Las Vegas – Satellite radio providers XM and Sirius used the 2005 International Consumer Electronics Show here to outline a bold agenda for market expansion. Both introduced new products and programming for the new year.
XM unveiled a major push into the home audio market via its Connect and Play initiative, which consists of an XM-ready chip and data port. More than 10 major home entertainment equipment providers have agreed to incorporate XM’s technology and logo into such appliances as DVD players, stereos and boomboxes.
Customers will have to connect a $50 XM home antenna to their devices to play and display the programming. This replaces the need for more expensive XM-specific home tuners, which cost more than $300. Participating manufacturers include Boston Acoustics, Crosley, Denon, Eton, GPX, Harman Kardon, LG Electronics, Onkyo, Orient Power, Pioneer and Polk Audio.
Additionally, XM announced two new models of its XM2go portable receiver, from Pioneer and Giant International’s Tao. Together with Delphi’s MyFi, XM now boasts three portable receiver partners, and expects to announce others later in the year. The new devices are expected to hit stores this spring and retail for $350.
XM also said that Panasonic will provide 13 models of XM-ready car stereo head units this year, with additional units expected from Audiobahn and Pyle as well.
On the programming front, XM announced the signings of talk show hosts Dr. Laura Schlessinger and G. Gordon Liddy, as well as Fox baseball anchor Kevin Kennedy and “Pardon the Interruption” co-host Tony Kornheiser.
XM grew by 1.8 million subscribers, or 130 percent, in 2004, reaching 3.2 million by year’s end. CEO Hugh Panero said he anticipates this year’s growth to be even greater.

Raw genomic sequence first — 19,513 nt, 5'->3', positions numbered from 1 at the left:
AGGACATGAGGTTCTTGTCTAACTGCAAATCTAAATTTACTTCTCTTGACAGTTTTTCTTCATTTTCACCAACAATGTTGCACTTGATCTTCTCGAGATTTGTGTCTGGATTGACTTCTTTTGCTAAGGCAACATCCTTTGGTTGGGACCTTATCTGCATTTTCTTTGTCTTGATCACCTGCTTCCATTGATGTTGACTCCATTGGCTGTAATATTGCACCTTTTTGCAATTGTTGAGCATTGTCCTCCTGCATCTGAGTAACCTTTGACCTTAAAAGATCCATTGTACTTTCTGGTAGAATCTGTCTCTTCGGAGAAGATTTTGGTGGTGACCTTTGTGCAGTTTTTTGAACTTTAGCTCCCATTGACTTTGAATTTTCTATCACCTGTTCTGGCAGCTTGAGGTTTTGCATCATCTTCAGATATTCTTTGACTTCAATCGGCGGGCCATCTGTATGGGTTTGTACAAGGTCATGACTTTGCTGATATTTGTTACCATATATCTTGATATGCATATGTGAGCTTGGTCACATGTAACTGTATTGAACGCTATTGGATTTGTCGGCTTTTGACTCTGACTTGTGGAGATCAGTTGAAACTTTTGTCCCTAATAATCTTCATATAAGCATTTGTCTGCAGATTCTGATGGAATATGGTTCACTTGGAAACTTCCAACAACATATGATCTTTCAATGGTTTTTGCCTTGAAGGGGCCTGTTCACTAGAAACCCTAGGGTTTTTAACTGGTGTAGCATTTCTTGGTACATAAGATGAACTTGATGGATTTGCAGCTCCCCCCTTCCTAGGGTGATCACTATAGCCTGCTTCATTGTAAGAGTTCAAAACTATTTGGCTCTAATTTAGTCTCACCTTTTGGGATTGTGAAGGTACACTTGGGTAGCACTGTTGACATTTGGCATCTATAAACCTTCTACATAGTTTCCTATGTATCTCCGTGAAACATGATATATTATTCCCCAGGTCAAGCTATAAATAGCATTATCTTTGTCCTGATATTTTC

“We expect XM will end 2005 with 5.5 million subscribers, furthering our position as the big dog in satellite radio,” he said, an obvious jab at competitor Sirius.
But Sirius has racked up some impressive numbers as well, with a reported 300 percent growth rate in 2004. It also unveiled a variety of new receiver systems in expectation of doubling its current subscriber figure of 1.1 million by year’s end.
Howard Stern’s arrival at Sirius in 2006 is expected to provide the bulk of this growth; Ford’s recent announcement that it will offer Sirius as a factory-installed option in more than 21 model lines is also likely to bolster numbers. Ford’s goal is to deliver 1 million new subscribers in the next two years.
At the top of the heap of new receivers is the ReGo (record and go), manufactured by XACT. It features four hours of internal memory for pausing, rewinding and fast-forwarding buffered content. It is also an MP3 player, the first satellite radio receiver to serve this function, and contains an SD memory slot and USB connection for transferring digital music files.
Other new Sirius-branded devices include the Sportster Reply, with 44 minutes of internal buffer recording capability, and the Star Mate, a palm-size unit that will be available this month for $130. Sirius hopes to soon match XM with a portable receiver of its own.
Competitive sparring aside, Sirius and XM are united in their efforts to expand the satellite radio business. This past holiday season proved highly lucrative for both, with XM tallying 50,000 new subscribers on Christmas alone.
“We are growing faster than where the industry is,” Sirius CEO Mel Karmazin said. “We believe we will be even bigger than most analysts and investors think this industry is going.”